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Nucleated Polypropylene

I was working on the material selection project, and considering the unique properties of nucleated polypropylene. Polypropylene (PP) is a semi-crystalline plastic having a relatively straightforward molecular structure that promotes a significant level of orderly molecular arrangement into crystalline domains. When semi-crystalline polymers crystallize from the melt state during processing, lamellae organize to form larger complex structures called spherulites. The spherulites continue to develop and grow until they impinge on an adjacent spherulite at which point the growth stops. The properties of semi-crystalline polymers are dependent on the size of the spherulite structures as well as the crystalline orientation. The size and orientation of the crystalline structure affects the mechanical, chemical, physical, and optical properties of the molded material.

In nucleated polymers, including polypropylene, the addition of formulation additives, increases the rate of crystallization. Specifically, crystallization occurs earlier as the material cools during processing. Correspondingly, the crystallization also occurs at a faster rate. This results in smaller crystalline spherulite structures with a significantly higher concentration. There are two basic types of nucleating agents:

  • Insoluble particulate additives, which are typically high melting chemicals, and are melt compounded into the base polymer. The particles serve as irregularities on which polymer crystalline growth can initiate.
  • Soluble nucleating agents, which typically have low melting points and are soluble in the melted polypropylene. These additives crystallize early as the material is cool, and facilitate the crystallization of the polypropylene.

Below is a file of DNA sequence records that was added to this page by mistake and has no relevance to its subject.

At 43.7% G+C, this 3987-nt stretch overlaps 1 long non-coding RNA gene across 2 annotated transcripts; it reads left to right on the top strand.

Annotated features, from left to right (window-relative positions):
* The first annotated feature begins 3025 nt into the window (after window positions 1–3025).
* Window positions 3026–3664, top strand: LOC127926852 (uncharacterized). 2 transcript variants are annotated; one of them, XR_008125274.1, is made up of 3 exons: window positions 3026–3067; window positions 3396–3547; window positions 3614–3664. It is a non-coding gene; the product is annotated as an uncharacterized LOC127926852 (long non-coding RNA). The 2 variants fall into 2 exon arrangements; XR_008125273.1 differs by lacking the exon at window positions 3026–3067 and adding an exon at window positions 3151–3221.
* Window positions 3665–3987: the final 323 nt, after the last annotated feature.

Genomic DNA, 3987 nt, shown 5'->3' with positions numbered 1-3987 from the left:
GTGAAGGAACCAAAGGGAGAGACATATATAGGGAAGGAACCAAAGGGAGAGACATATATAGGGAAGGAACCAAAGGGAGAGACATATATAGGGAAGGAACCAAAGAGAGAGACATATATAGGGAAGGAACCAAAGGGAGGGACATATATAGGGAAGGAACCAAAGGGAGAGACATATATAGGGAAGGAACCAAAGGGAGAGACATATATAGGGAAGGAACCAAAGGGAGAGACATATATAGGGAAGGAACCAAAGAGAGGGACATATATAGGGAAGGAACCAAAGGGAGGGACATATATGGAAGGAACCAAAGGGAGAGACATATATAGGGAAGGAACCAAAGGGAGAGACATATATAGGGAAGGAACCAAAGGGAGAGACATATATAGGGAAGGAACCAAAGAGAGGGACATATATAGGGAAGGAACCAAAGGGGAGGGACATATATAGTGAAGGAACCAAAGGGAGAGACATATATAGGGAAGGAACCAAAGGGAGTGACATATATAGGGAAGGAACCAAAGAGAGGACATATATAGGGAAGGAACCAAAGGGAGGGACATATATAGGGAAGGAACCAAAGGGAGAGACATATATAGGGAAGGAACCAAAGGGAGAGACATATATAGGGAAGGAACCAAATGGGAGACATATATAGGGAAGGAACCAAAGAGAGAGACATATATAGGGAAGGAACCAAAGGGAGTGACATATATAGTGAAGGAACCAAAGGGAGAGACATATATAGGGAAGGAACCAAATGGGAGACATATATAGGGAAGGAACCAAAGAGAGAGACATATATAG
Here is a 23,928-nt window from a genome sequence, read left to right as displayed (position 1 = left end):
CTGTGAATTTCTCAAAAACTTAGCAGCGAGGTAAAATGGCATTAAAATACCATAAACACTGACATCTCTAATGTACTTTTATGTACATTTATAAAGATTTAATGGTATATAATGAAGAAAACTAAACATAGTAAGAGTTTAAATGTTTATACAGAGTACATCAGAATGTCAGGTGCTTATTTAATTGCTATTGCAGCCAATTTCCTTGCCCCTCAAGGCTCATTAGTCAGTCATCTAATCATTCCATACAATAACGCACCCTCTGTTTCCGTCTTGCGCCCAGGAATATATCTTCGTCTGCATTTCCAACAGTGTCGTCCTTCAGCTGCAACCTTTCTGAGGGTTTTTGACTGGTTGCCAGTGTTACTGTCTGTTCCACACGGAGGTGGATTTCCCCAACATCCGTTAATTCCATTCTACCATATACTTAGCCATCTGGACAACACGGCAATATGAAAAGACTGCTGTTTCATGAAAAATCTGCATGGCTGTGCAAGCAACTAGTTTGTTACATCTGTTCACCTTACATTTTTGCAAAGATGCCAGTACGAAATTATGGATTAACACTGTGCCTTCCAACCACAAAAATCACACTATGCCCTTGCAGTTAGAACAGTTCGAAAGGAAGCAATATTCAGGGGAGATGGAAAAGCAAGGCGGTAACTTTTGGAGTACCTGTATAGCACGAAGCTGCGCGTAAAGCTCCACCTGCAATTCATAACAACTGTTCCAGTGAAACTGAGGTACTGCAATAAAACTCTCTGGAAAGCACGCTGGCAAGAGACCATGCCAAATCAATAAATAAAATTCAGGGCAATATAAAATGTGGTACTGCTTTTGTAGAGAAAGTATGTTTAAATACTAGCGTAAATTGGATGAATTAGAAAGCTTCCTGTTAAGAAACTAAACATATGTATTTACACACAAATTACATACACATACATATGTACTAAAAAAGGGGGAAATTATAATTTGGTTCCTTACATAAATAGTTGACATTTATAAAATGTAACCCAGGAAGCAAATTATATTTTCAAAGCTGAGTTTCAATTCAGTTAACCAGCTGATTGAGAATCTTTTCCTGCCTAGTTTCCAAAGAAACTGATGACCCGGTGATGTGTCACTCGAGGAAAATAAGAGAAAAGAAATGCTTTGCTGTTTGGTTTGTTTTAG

Polypropylene is generally recognized as a relatively easy polymer to nucleate. This is attributed to the rate of crystalline structure formation, which is slow enough to allow the nucleating agent to have a significant impact.

Nucleating agents are often used with a polypropylene resin as their addition allows for decreased cooling time of the polymer, and as such shorter cycle times. Additionally, nucleating agents can help to reduce warpage and produce more uniform shrinkage within the molded part due to the smaller, but more dense spherulite crystalline structure.

In addition to processing, the addition of nucleating agents to polypropylene can alter the properties of the molded article. Most notably, nucleating agents will typically result in increased strength and stiffness, but reduced impact resistance, compared with corresponding not nucleated polypropylene resin.

Nucleated polypropylene properties tensile impact

A specific type of nucleating agent is called a clarifier. Generally, clarifiers provide even smaller crystalline spherulites that scanner less light. This resulted in a greater level of transparency and improved clarity.

Nucleating agents can be identified through differential scanning calorimetry, particularly as a noted increase in the recrystallization temperature.

nucleated polypropylene DSC

Jeffrey A. Jansen

Jeffrey A. Jansen is the Engineering Manager and a Partner at The Madison Group. He was elected as a Fellow of the Society by the Society of Plastics Engineers. Jeff is a proven plastic professional with more than 30 years of experience solving problems and addressing opportunities related to polymeric materials. He specializes in failure analysis, material identification and selection, as well as compatibility, aging, and lifetime prediction studies for thermoplastic materials. Jeff has performed over 5,000 investigations, both for industrial clients and as a part of litigation. He regularly presents seminars and webinars, covering a wide range of topics related to plastics failure, material performance, testing, and polymer technology. Jeff is a graduate of Carroll College and the Milwaukee School of Engineering.